Jewish World Review August 6, 2002 /28 Menachem-Av 5762

Clarence Page

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Consumer Reports

Covert action is cool again


http://www.NewsAndOpinion.com | If anything is unsettling about the new International Spy Museum, Washington's big surprise-hit of the summer, it's the ghostly presence of another spy world, the one you will not see on display.

Pay your admission, which varies from $8 to $11, and you do see a lot. You see more than 600 artifacts in the privately-owned $40 million museum, items dating from the age of the Bible to the age of Osama bin Laden.

What you don't see -- and probably won't notice unless you're looking for it -- is the moral and political ambiguity of what spies do when simple information gathering is not enough.

I looked in vain for some mention of or CIA's involvement in the overthrow of democratically elected governments in Chile and Guatemala, our botched attempts to assassinate Fidel Castro, or the CIA's cozy contracts with drug trafficking pilots in Southeast Asia and, more recently, Central America.

This museum has avoided hot-button controversies, such as the one stirred up by the Air and Space Museum's proposed display in the mid-'90s of the partly restored Enola Gay, the bomber that dropped the atomic bomb on Hiroshima. Curators were forced to withdraw a script for the exhibit that focused heavily on the destruction caused by the bomb -- without mentioning the Japanese atrocities that had led up to the bombing.

The Spy Museum focuses heavily on an us-versus-them view of history. This is an authentic and informative view, thanks in part to an advisory group that includes such espionage veterans as former FBI and CIA director William Webster and the retired chief of KGB foreign counterintelligence, Oleg Kalugin.

With the liveliness of Hollywood, the Spy Museum tends to depict spy work as good guys and bad guys operating with the unflinching moral clarity and certainty of Ian Fleming or Tom Clancy -- minus the self-doubts, second-guessing or moral gray areas of John LeCarre or Graham Greene. Here you are either James Bond or Dr. No, Austin Powers or Dr. Evil, Rocky and Bullwinkle, or Boris and Natasha out to "Kill Moose and Squirrel!"

You'll see snazzy gadgets like a lipstick pistol produced during the '60s by the KGB, a World War II German cipher machine commonly known as Enigma, and a shoe from the '60s with a Soviet listening device embedded in the heel.

You'll see a replica of a plaque in which the Soviets snuck a bugging device into the U.S. embassy in Moscow, along with the actual mailbox used as a "dead drop" by Aldrich Ames, the CIA officer who spied for the Soviet Union in the '80s and '90s.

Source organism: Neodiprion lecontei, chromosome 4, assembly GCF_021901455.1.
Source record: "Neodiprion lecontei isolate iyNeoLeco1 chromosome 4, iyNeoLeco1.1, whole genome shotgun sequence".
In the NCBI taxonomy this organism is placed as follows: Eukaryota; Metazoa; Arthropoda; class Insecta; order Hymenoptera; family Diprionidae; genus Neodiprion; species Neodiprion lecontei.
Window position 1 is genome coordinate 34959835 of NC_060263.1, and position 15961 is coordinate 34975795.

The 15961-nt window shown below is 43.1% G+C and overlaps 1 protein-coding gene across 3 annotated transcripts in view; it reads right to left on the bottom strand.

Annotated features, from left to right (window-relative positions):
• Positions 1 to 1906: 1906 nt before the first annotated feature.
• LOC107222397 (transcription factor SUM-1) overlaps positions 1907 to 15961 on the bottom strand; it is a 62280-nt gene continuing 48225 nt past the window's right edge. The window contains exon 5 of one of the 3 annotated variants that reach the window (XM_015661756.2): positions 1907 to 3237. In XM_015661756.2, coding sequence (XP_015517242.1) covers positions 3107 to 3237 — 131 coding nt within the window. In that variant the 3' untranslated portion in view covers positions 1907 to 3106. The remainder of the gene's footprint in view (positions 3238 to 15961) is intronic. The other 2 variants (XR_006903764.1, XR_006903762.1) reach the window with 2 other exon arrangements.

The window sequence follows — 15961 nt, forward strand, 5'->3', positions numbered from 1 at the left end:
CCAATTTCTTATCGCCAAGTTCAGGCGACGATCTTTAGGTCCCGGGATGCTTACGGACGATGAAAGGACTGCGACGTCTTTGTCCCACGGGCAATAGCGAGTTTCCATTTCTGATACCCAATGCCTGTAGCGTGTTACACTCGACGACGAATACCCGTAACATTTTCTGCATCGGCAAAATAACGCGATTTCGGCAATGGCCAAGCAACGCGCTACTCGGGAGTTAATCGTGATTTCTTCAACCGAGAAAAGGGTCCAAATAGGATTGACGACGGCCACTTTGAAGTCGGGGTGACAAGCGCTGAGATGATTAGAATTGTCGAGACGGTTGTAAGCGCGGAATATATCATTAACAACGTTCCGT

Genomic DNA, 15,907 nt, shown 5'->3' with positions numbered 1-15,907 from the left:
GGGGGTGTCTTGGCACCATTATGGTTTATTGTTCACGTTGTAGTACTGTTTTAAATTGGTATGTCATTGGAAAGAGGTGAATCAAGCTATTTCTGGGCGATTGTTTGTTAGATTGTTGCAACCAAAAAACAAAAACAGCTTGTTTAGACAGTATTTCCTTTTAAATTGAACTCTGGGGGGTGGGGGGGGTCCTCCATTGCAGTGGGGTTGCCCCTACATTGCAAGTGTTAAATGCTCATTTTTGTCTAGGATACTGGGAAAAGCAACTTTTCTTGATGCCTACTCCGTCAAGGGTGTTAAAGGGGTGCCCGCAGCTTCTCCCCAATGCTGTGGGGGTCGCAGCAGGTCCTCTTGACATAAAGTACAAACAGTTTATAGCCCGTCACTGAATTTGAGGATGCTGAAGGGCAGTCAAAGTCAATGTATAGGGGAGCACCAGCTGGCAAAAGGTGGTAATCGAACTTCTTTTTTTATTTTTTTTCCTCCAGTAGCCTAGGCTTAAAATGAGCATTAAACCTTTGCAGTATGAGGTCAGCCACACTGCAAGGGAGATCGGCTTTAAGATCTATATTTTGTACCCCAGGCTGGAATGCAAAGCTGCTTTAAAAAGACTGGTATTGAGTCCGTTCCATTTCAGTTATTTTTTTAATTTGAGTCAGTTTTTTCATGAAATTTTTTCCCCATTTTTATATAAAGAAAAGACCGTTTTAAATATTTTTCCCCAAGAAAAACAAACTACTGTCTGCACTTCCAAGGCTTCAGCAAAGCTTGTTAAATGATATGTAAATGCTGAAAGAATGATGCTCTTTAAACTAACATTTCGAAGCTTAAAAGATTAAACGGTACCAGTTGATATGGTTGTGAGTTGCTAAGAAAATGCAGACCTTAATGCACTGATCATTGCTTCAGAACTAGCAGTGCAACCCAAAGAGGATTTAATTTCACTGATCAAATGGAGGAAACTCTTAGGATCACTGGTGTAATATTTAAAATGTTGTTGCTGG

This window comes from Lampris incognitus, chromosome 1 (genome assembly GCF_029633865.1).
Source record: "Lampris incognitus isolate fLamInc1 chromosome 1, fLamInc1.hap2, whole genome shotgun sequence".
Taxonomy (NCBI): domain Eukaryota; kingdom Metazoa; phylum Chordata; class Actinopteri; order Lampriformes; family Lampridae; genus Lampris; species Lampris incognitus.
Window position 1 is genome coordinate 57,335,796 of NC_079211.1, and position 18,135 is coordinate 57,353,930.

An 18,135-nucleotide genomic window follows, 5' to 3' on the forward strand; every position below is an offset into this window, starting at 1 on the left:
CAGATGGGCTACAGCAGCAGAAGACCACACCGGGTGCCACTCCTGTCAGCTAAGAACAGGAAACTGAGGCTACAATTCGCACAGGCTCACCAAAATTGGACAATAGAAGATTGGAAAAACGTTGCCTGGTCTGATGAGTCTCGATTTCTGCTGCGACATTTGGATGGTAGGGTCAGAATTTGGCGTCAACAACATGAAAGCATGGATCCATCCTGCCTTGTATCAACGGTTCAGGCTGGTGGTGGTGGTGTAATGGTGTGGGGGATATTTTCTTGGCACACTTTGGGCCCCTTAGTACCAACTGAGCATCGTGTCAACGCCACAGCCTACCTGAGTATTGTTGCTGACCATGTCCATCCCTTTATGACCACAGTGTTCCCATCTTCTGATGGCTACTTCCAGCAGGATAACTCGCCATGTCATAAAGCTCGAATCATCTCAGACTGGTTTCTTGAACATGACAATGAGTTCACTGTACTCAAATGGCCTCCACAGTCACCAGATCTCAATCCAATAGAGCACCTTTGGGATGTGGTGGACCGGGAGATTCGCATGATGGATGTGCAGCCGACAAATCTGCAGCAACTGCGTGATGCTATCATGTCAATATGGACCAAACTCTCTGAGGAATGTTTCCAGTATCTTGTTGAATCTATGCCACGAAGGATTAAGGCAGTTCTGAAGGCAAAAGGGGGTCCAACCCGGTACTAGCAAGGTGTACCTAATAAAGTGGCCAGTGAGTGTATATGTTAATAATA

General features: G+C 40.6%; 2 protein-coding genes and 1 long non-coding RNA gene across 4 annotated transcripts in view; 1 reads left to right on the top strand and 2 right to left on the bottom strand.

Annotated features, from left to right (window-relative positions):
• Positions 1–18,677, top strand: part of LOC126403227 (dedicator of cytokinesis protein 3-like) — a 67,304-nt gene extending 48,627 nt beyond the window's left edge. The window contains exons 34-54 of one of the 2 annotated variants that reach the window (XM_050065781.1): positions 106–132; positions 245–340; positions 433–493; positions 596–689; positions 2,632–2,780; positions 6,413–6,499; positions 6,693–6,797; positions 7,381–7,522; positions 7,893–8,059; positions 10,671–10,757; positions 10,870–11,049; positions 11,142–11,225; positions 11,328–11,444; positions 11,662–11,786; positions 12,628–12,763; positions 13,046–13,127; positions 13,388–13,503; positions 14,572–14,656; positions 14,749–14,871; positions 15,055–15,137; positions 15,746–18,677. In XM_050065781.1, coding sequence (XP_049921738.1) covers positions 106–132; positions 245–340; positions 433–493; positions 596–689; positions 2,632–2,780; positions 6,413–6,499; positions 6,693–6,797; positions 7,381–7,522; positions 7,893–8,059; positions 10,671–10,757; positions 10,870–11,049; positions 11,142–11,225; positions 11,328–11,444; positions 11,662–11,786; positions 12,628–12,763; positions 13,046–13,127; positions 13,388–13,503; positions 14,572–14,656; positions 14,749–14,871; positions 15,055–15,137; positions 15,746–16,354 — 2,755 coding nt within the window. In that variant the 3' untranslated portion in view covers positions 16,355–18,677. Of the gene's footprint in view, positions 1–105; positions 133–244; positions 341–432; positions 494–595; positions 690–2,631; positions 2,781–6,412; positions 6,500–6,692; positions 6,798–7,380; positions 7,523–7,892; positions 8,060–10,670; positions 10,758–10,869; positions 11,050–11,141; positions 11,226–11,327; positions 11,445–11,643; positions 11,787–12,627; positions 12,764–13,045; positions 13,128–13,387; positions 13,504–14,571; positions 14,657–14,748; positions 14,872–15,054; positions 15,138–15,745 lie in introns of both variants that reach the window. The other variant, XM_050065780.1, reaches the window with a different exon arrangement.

You'll see an actual 1777 letter from Gen. George Washington promising $50 a month to a New York man "for your care and trouble in this business" of establishing a spy network in the New York region.

There are photo tributes to celebrities not usually associated with spycraft, including the singer Josephine Baker, who worked for the French Resistance, and the famous chef Julia Child, who processed classified documents for the OSS, the World War II predecessor to the CIA.

On the lighter side, you'll see an Aston Martin DB5, outfitted like the James Bond's roadster in "Goldfinger"; an impressive collection of Junior G-man toys; and movie clips featuring Orson Wells to Austin Powers to show how spywork is reflected in pop culture.

In development for at least six years, the Spy Museum could hardly have opened at a more appropriate time. Now, more than any time since World War II, Americans care about their spies, want to enlist more of them and put them on the longest possible leash to destroy the al Qaeda terror network and other mischief-makers.

After the traumatizing attacks of Sept. 11, we hunger for information about our new enemies. But information gathering is only part of spycraft. Espionage is also analyzing information and taking action based on that analysis. Such actions sometimes include the nasty work of sabotage, assassination, disinformation, propaganda, psychological operations and other "black bag" warfare conducted entirely in secret.

In our post-9-11 world, Americans appear to be more than ready to stop worrying and love our spies again. The line of ticket buyers at the Spy Museum has been stretching around the block. The debates on Capitol Hill have focused not so much on how our spies should behave, but on how we need more of them and better analysis of the information they bring in.

But we also must never forget that other spy world, where there are contradictions between the by-any-means-necessary attitude of covert actions and the democratic nation of laws that the spy services are sworn to protect. It is a world in which agents sometimes have to behave in ways that don't make great family viewing. Yet, we Americans cannot afford to pretend this world does not exist.

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